a manual for
mobile mania 1
When computers were first invented, they were the size
of a room.
By 1970, they had shrunk to the size of a car.
By 1982, they would sit on a desk.
By 1995, they were portable.
Today we have reached the age where a big,
powerful computer fits neatly inside a cellphone.
This latest stage is the most important.
For the past fifty years, using a computer has always
meant sitting down in front of that computer.
Followed by a start up process.
And then launching applications.
This desk-centric process has been so fundamental
to computing, it has defined the way people think of
The first menu command in 80% of computer software
today is still the desky word ‘File’.
always with you.
the world is
mobile mania 3
Computing has always been done at desks. But baristas don’t have desks.
Nor do teens. And no one takes a desktop computer shopping.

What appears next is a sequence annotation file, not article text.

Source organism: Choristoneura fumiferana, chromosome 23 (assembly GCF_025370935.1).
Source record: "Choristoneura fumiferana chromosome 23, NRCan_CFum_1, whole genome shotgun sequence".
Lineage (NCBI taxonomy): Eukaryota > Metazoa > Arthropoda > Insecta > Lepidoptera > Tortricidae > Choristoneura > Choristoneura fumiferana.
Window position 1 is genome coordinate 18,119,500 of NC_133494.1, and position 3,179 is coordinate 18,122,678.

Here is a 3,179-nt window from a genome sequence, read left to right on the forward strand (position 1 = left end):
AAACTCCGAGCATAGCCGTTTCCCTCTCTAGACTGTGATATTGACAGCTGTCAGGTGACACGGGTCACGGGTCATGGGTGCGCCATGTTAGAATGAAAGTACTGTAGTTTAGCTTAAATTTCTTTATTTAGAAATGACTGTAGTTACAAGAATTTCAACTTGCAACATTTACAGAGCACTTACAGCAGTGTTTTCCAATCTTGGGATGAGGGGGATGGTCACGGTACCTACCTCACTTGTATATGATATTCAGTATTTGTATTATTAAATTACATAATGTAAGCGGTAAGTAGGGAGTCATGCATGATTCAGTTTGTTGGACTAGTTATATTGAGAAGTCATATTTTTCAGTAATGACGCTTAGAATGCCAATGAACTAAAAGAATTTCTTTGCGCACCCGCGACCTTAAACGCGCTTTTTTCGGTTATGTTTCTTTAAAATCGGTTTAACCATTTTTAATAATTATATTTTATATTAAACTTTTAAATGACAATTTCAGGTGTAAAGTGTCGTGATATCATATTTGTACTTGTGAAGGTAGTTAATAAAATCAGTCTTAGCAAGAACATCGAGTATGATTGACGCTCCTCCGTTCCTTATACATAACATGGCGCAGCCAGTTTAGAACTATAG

And when you delete a file, you move it from a
‘desktop’ to a ‘trashcan’.
This is a problem
The deskiness of computers has stopped them getting
into every corner of our lives.
They aren’t there when we socialize.
They aren’t there when we shop.
Or go to bed.
And they are just not designed for the 80% of humans
who don’t sit at a desk all day.
Not so with the phone
A cellphone is a very different device.
It’s always on.
It’s always connected.
And it’s always with you.
It’s a paradigm shift
Putting computing power into such a small device is
likely to change computing out of all recognition.
And our lives with it.
Thirty years after the invention of the personal
computer, computing is about to get intimate.
65 million mainly
use Google every
6 billion other
mobile mania: summary
• The biggest thing happening at the
moment is not social networking. It is the